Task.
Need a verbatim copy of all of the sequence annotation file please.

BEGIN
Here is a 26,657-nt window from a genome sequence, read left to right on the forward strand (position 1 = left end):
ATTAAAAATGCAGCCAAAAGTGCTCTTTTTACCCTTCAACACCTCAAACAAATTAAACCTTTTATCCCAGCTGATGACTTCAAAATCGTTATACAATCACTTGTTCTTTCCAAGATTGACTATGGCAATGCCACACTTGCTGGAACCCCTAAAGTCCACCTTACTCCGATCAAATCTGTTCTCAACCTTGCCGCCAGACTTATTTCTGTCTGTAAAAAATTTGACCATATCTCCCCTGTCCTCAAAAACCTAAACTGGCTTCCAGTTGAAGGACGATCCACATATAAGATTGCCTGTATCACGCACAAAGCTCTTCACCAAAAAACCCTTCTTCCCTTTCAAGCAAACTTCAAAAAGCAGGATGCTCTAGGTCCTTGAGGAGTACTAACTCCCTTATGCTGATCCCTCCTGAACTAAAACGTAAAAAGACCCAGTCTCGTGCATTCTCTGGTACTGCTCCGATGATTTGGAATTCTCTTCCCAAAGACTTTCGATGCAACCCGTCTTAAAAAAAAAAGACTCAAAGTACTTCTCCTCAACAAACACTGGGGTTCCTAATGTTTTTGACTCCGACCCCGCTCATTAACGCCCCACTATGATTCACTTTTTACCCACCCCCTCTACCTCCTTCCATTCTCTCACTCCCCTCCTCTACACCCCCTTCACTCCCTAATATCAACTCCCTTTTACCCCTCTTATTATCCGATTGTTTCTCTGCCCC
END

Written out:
Here is a 26,657-nt window from a genome sequence, read left to right on the forward strand (position 1 = left end):
ATTAAAAATGCAGCCAAAAGTGCTCTTTTTACCCTTCAACACCTCAAACAAATTAAACCTTTTATCCCAGCTGATGACTTCAAAATCGTTATACAATCACTTGTTCTTTCCAAGATTGACTATGGCAATGCCACACTTGCTGGAACCCCTAAAGTCCACCTTACTCCGATCAAATCTGTTCTCAACCTTGCCGCCAGACTTATTTCTGTCTGTAAAAAATTTGACCATATCTCCCCTGTCCTCAAAAACCTAAACTGGCTTCCAGTTGAAGGACGATCCACATATAAGATTGCCTGTATCACGCACAAAGCTCTTCACCAAAAAACCCTTCTTCCCTTTCAAGCAAACTTCAAAAAGCAGGATGCTCTAGGTCCTTGAGGAGTACTAACTCCCTTATGCTGATCCCTCCTGAACTAAAACGTAAAAAGACCCAGTCTCGTGCATTCTCTGGTACTGCTCCGATGATTTGGAATTCTCTTCCCAAAGACTTTCGATGCAACCCGTCTTAAAAAAAAAAGACTCAAAGTACTTCTCCTCAACAAACACTGGGGTTCCTAATGTTTTTGACTCCGACCCCGCTCATTAACGCCCCACTATGATTCACTTTTTACCCACCCCCTCTACCTCCTTCCATTCTCTCACTCCCCTCCTCTACACCCCCTTCACTCCCTAATATCAACTCCCTTTTACCCCTCTTATTATCCGATTGTTTCTCTGCCCC